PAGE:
Becoming a patient has been a salutary, levelling experience

It is the early hours of Sunday morning and for the third day in succession I am feeling queasy. Three days ago I started adjuvant chemotherapy for breast cancer. This story starts a few weeks ago when a friend rang to say a mutual acquaintance had died and her memorial service was next week. I wondered why Ann had not phoned when she relapsed after our long conversations about her adjuvant treatment seven years earlier.

That same evening we were celebrating some good news as a family. The next phase of our lives seemed to be going to plan. In fact I had been feeling nervous - it all seemed to be going too well. That night in the bath I noticed a lump.

Do I have Ann to thank for that? Who knows? Being on the inside track meant I had a diagnosis 48 hours later. We fumbled our way through telling the children, still reeling ourselves.

Phoebe, aged 13, was shocked, confused and unsure how to react. Isobel, three years older, jumped to a fatal conclusion and could not hear my assurances. I will never forget her reaction. I spent the next 48 hours filled with dread about telling my parents - my brother was a huge support and they too coped with an equanimity I had not anticipated.

One week later I had surgery, and five days after that I had a phone call one evening to tell me my lymph nodes were clear. My tumour has been like the proverbial curate's egg - the good parts were its size and lack of nodes or vascular invasion, the bad were its grade, lack of hormone receptor expression and the age at which it had reared its ugly head.

After two decades treating cancer it has been hard to restrain myself from looking at the internet and trying to forget my own patients with similar stories who are no longer with us.

I hope you will not find this mawkish and self-indulgent. My concentration is so poor - initially wondering about my chances, now better thanks to the treatment - that I could not write about clinical management in any event.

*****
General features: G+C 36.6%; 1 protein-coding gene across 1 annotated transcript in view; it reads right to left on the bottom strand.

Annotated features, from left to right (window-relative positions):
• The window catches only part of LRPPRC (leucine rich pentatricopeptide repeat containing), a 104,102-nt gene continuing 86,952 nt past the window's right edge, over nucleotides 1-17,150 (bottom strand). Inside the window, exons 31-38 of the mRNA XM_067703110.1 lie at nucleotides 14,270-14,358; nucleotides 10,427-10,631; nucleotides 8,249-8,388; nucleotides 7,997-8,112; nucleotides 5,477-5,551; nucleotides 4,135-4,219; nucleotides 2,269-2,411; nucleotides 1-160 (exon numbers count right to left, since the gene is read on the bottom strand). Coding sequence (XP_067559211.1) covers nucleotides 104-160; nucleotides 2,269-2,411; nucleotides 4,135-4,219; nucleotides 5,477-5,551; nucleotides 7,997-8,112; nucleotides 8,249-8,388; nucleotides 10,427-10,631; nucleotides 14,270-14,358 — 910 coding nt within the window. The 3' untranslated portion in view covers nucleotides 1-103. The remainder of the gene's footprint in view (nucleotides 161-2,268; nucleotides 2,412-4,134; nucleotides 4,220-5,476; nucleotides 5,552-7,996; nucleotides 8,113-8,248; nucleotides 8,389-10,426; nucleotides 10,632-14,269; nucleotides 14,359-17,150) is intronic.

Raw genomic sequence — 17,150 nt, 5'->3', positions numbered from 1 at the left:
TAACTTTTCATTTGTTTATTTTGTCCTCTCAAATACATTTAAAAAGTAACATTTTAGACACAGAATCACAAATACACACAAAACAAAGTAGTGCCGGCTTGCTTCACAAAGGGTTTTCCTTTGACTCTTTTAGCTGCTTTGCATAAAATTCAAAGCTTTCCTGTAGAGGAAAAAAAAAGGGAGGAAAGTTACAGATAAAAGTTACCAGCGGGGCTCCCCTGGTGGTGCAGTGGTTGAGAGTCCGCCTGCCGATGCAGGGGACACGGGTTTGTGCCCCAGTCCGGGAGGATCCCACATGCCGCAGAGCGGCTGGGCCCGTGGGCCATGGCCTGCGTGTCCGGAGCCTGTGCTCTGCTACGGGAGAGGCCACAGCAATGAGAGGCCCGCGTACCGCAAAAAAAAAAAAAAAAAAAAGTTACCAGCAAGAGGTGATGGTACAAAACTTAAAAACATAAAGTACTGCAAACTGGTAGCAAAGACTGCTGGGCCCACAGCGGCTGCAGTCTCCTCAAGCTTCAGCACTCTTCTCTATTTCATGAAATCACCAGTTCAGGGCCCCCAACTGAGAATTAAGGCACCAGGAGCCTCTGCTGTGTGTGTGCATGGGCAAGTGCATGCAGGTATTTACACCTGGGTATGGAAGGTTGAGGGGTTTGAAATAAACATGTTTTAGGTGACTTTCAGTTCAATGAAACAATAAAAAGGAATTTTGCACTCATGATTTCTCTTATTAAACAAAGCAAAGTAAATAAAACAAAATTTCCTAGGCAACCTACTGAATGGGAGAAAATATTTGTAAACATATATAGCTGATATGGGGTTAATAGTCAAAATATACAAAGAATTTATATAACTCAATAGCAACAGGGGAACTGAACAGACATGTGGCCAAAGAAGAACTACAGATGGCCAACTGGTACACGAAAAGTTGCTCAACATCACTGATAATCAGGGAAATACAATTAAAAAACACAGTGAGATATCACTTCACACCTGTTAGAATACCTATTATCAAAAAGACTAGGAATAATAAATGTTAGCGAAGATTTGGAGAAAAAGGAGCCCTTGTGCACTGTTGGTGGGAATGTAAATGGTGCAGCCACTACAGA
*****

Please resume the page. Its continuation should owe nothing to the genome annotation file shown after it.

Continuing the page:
Becoming a patient has been a salutary, levelling experience which has given me a different slant on how it feels to wait outside a clinic room or sit in a hospital bed, feeling vulnerable and fragile.

For the first time I feel mortal. I have acquired a heightened acuity for those around me. I see people struggling in the street or looking debilitated. Perhaps I noticed them before, but now there seem to be many more and I have to refrain from taking their hands and letting them know that I have a better understanding.

As a health professional I have found it very difficult to find a comfortable modus operandi. One of my patients - seven years out from a large, node-positive tumour - gave me the best advice. 'Just look on it as a project like any other,' she said. 'That way you'll get through it.'

I can remember my admiration for Dennis Potter when interviewed in his last months. He described watching the spring in his beloved Forest of Dean and used the phrase 'the blossomest blossom'. My situation is very different from Potter's - these aren't my last months and I'm determined to grow old and be a nuisance to my children ' but I do understand the appreciation he must have felt, and for that I have reason to be cheerful.